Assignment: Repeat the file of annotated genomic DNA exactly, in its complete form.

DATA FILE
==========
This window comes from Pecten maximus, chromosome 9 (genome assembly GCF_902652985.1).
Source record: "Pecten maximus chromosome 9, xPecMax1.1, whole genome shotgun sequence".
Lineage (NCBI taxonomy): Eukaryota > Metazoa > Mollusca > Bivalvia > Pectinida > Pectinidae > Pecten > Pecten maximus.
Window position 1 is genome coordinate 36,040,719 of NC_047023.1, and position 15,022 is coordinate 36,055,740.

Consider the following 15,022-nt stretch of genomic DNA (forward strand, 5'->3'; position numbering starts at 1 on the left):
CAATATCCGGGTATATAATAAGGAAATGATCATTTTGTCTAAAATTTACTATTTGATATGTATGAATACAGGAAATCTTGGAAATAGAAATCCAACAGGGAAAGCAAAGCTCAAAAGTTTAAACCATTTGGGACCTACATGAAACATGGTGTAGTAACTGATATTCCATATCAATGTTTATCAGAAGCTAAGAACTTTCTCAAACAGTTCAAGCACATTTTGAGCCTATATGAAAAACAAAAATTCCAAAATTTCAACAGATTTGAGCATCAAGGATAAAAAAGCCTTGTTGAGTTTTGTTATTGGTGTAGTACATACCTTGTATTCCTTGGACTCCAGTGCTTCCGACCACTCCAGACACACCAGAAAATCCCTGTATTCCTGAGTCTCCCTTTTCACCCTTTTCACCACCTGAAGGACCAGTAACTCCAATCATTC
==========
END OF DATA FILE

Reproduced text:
This window comes from Pecten maximus, chromosome 9 (genome assembly GCF_902652985.1).
Source record: "Pecten maximus chromosome 9, xPecMax1.1, whole genome shotgun sequence".
Lineage (NCBI taxonomy): Eukaryota > Metazoa > Mollusca > Bivalvia > Pectinida > Pectinidae > Pecten > Pecten maximus.
Window position 1 is genome coordinate 36,040,719 of NC_047023.1, and position 15,022 is coordinate 36,055,740.

Consider the following 15,022-nt stretch of genomic DNA (forward strand, 5'->3'; position numbering starts at 1 on the left):
CAATATCCGGGTATATAATAAGGAAATGATCATTTTGTCTAAAATTTACTATTTGATATGTATGAATACAGGAAATCTTGGAAATAGAAATCCAACAGGGAAAGCAAAGCTCAAAAGTTTAAACCATTTGGGACCTACATGAAACATGGTGTAGTAACTGATATTCCATATCAATGTTTATCAGAAGCTAAGAACTTTCTCAAACAGTTCAAGCACATTTTGAGCCTATATGAAAAACAAAAATTCCAAAATTTCAACAGATTTGAGCATCAAGGATAAAAAAGCCTTGTTGAGTTTTGTTATTGGTGTAGTACATACCTTGTATTCCTTGGACTCCAGTGCTTCCGACCACTCCAGACACACCAGAAAATCCCTGTATTCCTGAGTCTCCCTTTTCACCCTTTTCACCACCTGAAGGACCAGTAACTCCAATCATTC